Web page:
This detail from a piece of work not in the exhibition but on  his website and the series ' Farewell to an idea' sum up some of the techniques  I'm going to try first with painted corrugated cardboard and layers of lace and textiles. I also want to explore the idea of text more, something I started to look at in collage course. Most of all I want to return to excavating the fabrics in my old 'boro' quilts.

The essay in the catalogue by poetry editor Paul Keegan   was thought provoking -  only a bit of 'artspeak' , striking a balance between  describing  the artists background and materials used and the meanings they convey.

"The songlines of fabric follow invisible as well as visible pathways. The sedimentary overlayering implies both losing and finding . What is inaccessible is preserved, the act of layering is a restitution"

"The printed voice is subject to transformation: lines become pattern, are stretched and slurred, they drift or drizzle, pulled downwards by the linen. Words fail us when we start to think of language as vertical , graphic rather than lexical. His use of corrugated cardboard, often overpainted with a thin wash, is a parody of print whose lines of text on closer inspection are blank. "

"Found fabrics, found figuration, found colours, found words, found expression . Here constructed out of elsewheres

Saturday, 12 May 2018

Large Scale Sketchbook: week 1

Yesterday was the first session of ' Large Scale Sketchbook'  with Tony Hull  at City Lit . I got a lot out of ' Reading the Paint Surface' I did with him a couple of years ago and the Contemporary Drawing Sketchbook course  with Amanda Knight  so it seemed the logical next step particularly as 'scaling up' is something I want to tackle. 
From experiences of others who'd done the course before I was expecting an A3 softback sketchbook  but the course should really be called  Very Large Scale Sketchbook  as we were given a  Seawhite A2 wire-o hardback

 We were all seated around a big table ( with extra tables added to extend it when we opened our sketchbooks)  which was a lovely way of starting. After  introductions , a still life was set up  in the centre of the table of some of the usual random selection of objects: bottles, tools, a teapot, a  large metal 'P' (above); a creepy looking doll.  Starting several pages into our sketchbooks we then  drew with charcoal  over a double page  A1 spread ( bit tricky with the wire in the middle). Lots of rubbings out which  gives a lot of lovely ghostly marks then  measuring, trying to make it a more accurate drawing.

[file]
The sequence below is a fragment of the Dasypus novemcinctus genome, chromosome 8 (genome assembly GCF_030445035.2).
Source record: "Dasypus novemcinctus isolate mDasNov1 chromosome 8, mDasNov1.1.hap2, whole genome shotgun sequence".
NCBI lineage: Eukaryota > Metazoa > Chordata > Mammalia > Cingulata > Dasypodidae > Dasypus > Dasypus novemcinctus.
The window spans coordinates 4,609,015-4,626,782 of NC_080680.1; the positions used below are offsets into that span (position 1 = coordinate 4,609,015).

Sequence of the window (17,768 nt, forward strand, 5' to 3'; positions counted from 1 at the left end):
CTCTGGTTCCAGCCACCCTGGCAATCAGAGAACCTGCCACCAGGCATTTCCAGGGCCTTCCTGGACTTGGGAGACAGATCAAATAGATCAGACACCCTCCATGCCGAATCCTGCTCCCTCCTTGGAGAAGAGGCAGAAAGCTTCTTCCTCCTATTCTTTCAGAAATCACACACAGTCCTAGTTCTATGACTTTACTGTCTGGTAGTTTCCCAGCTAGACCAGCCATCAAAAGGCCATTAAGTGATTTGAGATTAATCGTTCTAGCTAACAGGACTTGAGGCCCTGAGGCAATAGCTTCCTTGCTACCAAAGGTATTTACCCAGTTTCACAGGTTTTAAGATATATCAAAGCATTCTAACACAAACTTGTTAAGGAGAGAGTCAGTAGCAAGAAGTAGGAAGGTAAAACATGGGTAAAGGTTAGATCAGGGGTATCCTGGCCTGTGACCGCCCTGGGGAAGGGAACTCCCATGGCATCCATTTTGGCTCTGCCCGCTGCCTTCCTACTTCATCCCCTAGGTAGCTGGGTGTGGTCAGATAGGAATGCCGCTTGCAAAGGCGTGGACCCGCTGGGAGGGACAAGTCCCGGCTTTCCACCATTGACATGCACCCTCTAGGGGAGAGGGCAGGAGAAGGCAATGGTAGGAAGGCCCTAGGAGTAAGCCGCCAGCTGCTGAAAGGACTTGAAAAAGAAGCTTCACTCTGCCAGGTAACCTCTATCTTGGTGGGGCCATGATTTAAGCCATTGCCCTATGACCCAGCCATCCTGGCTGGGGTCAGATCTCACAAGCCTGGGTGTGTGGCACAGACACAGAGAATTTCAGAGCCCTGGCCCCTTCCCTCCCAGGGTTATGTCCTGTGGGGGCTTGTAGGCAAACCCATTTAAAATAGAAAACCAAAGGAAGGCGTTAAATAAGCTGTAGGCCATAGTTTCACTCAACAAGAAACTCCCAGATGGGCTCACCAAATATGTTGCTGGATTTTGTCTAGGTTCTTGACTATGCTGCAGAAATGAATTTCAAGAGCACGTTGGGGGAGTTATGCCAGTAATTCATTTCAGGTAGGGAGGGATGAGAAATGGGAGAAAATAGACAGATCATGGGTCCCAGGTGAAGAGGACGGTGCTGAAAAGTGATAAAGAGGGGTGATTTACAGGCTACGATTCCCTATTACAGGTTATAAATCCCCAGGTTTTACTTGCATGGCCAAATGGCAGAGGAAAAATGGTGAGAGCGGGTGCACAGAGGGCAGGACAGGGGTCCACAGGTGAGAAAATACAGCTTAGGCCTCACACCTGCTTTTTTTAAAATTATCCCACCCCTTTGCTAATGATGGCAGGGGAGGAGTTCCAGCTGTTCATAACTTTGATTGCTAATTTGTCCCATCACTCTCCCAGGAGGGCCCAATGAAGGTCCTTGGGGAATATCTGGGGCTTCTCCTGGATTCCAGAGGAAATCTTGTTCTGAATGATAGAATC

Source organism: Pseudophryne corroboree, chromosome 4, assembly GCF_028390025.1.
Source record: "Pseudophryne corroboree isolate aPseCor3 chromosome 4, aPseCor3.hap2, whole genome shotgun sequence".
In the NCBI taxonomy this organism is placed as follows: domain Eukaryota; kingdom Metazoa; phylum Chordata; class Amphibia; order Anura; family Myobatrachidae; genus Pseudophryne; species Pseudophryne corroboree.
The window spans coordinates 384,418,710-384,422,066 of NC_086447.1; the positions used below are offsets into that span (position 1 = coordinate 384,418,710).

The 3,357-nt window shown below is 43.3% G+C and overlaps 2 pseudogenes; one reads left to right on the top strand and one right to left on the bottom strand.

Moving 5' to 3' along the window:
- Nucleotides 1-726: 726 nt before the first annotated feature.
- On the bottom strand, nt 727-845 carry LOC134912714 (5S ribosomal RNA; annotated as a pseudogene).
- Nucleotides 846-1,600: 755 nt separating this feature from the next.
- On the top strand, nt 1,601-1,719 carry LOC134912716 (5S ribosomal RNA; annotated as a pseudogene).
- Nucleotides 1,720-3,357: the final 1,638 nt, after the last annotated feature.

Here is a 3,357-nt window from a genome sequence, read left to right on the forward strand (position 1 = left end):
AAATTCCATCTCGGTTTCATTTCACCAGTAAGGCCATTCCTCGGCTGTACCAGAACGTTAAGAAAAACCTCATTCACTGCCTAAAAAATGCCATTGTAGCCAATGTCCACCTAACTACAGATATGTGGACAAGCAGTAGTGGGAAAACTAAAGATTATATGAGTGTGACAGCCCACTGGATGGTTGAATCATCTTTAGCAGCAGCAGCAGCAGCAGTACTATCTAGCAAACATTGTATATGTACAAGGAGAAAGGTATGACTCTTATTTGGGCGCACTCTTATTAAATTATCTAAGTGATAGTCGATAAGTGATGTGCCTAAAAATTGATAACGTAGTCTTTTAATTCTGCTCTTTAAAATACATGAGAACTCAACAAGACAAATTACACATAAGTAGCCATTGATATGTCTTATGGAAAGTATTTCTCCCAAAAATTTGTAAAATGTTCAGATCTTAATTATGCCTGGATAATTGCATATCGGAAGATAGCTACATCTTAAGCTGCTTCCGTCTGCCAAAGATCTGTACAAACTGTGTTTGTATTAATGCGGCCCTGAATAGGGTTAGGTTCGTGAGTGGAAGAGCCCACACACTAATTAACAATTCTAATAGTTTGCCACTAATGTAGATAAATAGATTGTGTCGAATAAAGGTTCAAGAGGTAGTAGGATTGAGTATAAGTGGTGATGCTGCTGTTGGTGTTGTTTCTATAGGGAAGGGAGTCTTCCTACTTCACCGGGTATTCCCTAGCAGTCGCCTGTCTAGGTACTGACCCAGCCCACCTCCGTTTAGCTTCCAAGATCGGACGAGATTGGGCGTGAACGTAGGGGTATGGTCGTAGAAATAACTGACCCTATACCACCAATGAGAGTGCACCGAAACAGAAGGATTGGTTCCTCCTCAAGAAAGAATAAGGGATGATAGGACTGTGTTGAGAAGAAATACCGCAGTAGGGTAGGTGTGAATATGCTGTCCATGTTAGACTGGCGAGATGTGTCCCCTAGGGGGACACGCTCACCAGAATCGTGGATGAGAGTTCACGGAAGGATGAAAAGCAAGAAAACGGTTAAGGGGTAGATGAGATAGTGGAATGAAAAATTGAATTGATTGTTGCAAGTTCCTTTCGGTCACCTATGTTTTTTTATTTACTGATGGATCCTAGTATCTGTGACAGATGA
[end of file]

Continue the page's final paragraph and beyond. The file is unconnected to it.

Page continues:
We then made up a very light ink wash and painted all the darkest areas with it, letting it dry during a teabreak  while we filled in the  admin forms. 

On our return we turned our sketchbooks upside down so more aware of shapes rather than objects  and started  cutting into the pages with a  Stanley knife

Initially the shapes cut out were glued  to the page beneath so that superficially the upper page still looked the same but then we became braver and stuck pieces on different places/pages. 
Every so often we  walked round the table to see what other people were doing - considering it was the same materials and objects being drawn , the approaches used were very different and  inspired by others  we started  cutting right through the pages, creating flaps  and holes. 

Finally we did a tour around the table again , opening and closing folds , revealing different combinations , before putting them away in a drawer until next week ( they're definately not very portable...)

So many possibilities  and ways of looking in just 3 hours! We have another session of exploration  next week  before the site visit to V&A Cast Courts in week 3. Unfortunately I'll be away for that  so will have to make a visit  under my own steam. My current sketchbooks ( A5 and A4) suddenly seem very small.

Thursday, 10 May 2018

The Vital Spark - Sketchbook Project 18

With my studio out of action for more than 4 weeks while redecoration and refurbishment of our bedroom was going on ( I slept on a mattress  there!) , my creative project  was finishing ( ok starting)  my submission to sketchbook project 2018  with deadline  looming. I've  taken place in 4 previous challenges , 2 digitised  here and here.  It was brilliant seeing the sketchbooks in the flesh when they came to London. 
I'm thinking about having Sketchbook Project 13  and 'Special Edition' digitised.

I based it on the artists book I produced during Contemporary Drawing Sketchbook course based on electricity exhibition at the Wellcome Collection . I made the same concertina with pamphlet structure but attached to the cover through one of the pamphlets.